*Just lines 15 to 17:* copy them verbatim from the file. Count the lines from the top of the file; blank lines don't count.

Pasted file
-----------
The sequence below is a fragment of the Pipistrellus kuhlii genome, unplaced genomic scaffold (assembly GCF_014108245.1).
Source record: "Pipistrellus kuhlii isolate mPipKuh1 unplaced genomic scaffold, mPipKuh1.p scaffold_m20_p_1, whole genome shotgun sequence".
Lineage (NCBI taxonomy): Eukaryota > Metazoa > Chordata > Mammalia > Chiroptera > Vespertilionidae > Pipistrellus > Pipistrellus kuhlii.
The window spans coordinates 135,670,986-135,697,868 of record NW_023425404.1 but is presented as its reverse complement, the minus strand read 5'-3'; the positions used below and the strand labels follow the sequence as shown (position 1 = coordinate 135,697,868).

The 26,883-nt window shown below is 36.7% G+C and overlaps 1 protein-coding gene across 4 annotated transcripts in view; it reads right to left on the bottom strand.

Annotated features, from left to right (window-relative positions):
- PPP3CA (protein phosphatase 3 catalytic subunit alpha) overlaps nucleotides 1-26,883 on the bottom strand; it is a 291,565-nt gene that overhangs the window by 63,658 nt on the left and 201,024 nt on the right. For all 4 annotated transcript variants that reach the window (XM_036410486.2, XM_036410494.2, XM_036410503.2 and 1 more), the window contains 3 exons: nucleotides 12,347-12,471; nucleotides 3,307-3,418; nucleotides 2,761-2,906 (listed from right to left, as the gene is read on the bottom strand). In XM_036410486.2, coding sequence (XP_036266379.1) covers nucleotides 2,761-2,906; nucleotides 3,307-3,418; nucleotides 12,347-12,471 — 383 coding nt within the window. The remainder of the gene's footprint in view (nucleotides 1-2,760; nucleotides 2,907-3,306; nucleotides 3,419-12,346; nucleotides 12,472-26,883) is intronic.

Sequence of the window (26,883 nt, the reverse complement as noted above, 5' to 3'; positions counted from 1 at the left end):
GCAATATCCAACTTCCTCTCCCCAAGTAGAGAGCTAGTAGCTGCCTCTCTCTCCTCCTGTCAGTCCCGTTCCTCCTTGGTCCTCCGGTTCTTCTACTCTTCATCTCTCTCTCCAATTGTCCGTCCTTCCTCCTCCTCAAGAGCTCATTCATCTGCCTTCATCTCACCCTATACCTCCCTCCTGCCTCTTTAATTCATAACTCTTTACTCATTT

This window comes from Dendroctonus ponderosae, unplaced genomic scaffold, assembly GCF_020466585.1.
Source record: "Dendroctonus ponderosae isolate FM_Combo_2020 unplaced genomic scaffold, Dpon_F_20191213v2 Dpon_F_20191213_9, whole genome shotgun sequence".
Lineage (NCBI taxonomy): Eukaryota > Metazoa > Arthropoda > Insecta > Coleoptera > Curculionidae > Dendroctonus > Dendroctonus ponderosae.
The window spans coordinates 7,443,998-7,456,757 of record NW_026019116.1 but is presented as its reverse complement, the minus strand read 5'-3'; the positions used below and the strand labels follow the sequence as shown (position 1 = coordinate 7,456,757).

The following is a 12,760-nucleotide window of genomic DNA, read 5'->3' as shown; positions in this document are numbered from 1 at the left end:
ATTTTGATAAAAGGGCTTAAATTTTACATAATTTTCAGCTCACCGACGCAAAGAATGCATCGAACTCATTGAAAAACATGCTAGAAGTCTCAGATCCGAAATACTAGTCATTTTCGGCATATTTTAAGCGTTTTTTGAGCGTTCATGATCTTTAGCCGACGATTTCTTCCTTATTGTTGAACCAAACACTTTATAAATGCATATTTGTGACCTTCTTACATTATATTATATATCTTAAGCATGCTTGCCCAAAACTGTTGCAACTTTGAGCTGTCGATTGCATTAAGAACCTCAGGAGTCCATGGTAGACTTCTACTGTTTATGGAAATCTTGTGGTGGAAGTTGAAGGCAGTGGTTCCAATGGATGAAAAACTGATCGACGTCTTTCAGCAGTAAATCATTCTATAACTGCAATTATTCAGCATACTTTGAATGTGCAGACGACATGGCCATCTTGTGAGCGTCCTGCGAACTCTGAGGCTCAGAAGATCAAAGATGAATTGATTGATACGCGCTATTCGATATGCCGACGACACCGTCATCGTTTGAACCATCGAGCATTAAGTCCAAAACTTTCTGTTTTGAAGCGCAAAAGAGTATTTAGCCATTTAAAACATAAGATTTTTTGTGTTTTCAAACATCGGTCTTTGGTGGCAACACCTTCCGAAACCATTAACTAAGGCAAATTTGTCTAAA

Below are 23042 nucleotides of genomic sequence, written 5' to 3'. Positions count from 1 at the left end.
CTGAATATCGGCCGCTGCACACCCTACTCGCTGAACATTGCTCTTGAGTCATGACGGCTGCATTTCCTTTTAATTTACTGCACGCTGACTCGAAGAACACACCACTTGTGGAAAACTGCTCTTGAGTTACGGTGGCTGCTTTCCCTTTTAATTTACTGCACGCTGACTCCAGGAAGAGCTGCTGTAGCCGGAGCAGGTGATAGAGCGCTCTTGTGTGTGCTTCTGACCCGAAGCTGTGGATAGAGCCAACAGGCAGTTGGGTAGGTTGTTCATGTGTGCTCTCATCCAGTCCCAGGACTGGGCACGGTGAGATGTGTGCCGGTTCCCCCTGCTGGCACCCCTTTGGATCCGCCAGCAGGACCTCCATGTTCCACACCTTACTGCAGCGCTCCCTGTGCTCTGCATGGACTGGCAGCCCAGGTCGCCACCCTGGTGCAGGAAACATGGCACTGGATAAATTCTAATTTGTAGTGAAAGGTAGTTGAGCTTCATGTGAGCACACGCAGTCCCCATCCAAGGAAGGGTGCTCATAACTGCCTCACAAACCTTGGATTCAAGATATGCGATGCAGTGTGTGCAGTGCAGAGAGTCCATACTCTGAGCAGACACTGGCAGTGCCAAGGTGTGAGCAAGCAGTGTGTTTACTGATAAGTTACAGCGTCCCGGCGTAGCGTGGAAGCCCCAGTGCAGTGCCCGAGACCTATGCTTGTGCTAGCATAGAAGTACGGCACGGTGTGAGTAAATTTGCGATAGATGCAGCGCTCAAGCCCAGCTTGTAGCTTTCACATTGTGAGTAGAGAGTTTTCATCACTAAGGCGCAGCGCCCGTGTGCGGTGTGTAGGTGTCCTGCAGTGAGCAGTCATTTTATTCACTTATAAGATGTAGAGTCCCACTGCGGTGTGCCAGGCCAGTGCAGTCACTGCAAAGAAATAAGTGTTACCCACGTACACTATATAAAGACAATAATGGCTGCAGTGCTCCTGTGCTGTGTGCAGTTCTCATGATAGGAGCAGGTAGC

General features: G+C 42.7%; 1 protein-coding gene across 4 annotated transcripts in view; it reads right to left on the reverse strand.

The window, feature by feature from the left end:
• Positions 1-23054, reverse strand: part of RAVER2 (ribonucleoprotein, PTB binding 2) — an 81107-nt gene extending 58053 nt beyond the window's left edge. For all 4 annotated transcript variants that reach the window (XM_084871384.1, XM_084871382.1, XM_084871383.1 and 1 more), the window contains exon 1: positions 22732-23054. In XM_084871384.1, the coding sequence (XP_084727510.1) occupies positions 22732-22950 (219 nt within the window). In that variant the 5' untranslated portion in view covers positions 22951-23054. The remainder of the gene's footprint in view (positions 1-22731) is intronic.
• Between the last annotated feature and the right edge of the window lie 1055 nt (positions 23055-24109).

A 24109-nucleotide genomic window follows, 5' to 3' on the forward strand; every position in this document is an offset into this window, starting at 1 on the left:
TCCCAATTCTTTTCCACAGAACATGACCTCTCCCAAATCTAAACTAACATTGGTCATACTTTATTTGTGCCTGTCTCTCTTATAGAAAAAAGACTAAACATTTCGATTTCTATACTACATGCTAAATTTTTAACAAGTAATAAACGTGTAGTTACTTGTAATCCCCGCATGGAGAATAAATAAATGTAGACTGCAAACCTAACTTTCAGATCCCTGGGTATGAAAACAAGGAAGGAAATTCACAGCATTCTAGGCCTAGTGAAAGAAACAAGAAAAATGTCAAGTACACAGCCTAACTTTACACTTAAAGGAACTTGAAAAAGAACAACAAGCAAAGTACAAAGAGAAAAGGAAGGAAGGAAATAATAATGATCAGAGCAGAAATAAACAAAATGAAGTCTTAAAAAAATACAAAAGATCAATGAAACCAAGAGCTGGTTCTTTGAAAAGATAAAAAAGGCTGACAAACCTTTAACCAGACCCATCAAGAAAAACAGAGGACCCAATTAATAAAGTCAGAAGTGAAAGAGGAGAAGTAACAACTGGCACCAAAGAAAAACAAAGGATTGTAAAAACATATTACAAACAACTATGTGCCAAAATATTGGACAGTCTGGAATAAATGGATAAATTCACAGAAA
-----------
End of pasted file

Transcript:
ATTTTGATAAAAGGGCTTAAATTTTACATAATTTTCAGCTCACCGACGCAAAGAATGCATCGAACTCATTGAAAAACATGCTAGAAGTCTCAGATCCGAAATACTAGTCATTTTCGGCATATTTTAAGCGTTTTTTGAGCGTTCATGATCTTTAGCCGACGATTTCTTCCTTATTGTTGAACCAAACACTTTATAAATGCATATTTGTGACCTTCTTACATTATATTATATATCTTAAGCATGCTTGCCCAAAACTGTTGCAACTTTGAGCTGTCGATTGCATTAAGAACCTCAGGAGTCCATGGTAGACTTCTACTGTTTATGGAAATCTTGTGGTGGAAGTTGAAGGCAGTGGTTCCAATGGATGAAAAACTGATCGACGTCTTTCAGCAGTAAATCATTCTATAACTGCAATTATTCAGCATACTTTGAATGTGCAGACGACATGGCCATCTTGTGAGCGTCCTGCGAACTCTGAGGCTCAGAAGATCAAAGATGAATTGATTGATACGCGCTATTCGATATGCCGACGACACCGTCATCGTTTGAACCATCGAGCATTAAGTCCAAAACTTTCTGTTTTGAAGCGCAAAAGAGTATTTAGCCATTTAAAACATAAGATTTTTTGTGTTTTCAAACATCGGTCTTTGGTGGCAACACCTTCCGAAACCATTAACTAAGGCAAATTTGTCTAAA

Below are 23042 nucleotides of genomic sequence, written 5' to 3'. Positions count from 1 at the left end.
CTGAATATCGGCCGCTGCACACCCTACTCGCTGAACATTGCTCTTGAGTCATGACGGCTGCATTTCCTTTTAATTTACTGCACGCTGACTCGAAGAACACACCACTTGTGGAAAACTGCTCTTGAGTTACGGTGGCTGCTTTCCCTTTTAATTTACTGCACGCTGACTCCAGGAAGAGCTGCTGTAGCCGGAGCAGGTGATAGAGCGCTCTTGTGTGTGCTTCTGACCCGAAGCTGTGGATAGAGCCAACAGGCAGTTGGGTAGGTTGTTCATGTGTGCTCTCATCCAGTCCCAGGACTGGGCACGGTGAGATGTGTGCCGGTTCCCCCTGCTGGCACCCCTTTGGATCCGCCAGCAGGACCTCCATGTTCCACACCTTACTGCAGCGCTCCCTGTGCTCTGCATGGACTGGCAGCCCAGGTCGCCACCCTGGTGCAGGAAACATGGCACTGGATAAATTCTAATTTGTAGTGAAAGGTAGTTGAGCTTCATGTGAGCACACGCAGTCCCCATCCAAGGAAGGGTGCTCATAACTGCCTCACAAACCTTGGATTCAAGATATGCGATGCAGTGTGTGCAGTGCAGAGAGTCCATACTCTGAGCAGACACTGGCAGTGCCAAGGTGTGAGCAAGCAGTGTGTTTACTGATAAGTTACAGCGTCCCGGCGTAGCGTGGAAGCCCCAGTGCAGTGCCCGAGACCTATGCTTGTGCTAGCATAGAAGTACGGCACGGTGTGAGTAAATTTGCGATAGATGCAGCGCTCAAGCCCAGCTTGTAGCTTTCACATTGTGAGTAGAGAGTTTTCATCACTAAGGCGCAGCGCCCGTGTGCGGTGTGTAGGTGTCCTGCAGTGAGCAGTCATTTTATTCACTTATAAGATGTAGAGTCCCACTGCGGTGTGCCAGGCCAGTGCAGTCACTGCAAAGAAATAAGTGTTACCCACGTACACTATATAAAGACAATAATGGCTGCAGTGCTCCTGTGCTGTGTGCAGTTCTCATGATAGGAGCAGGTAGC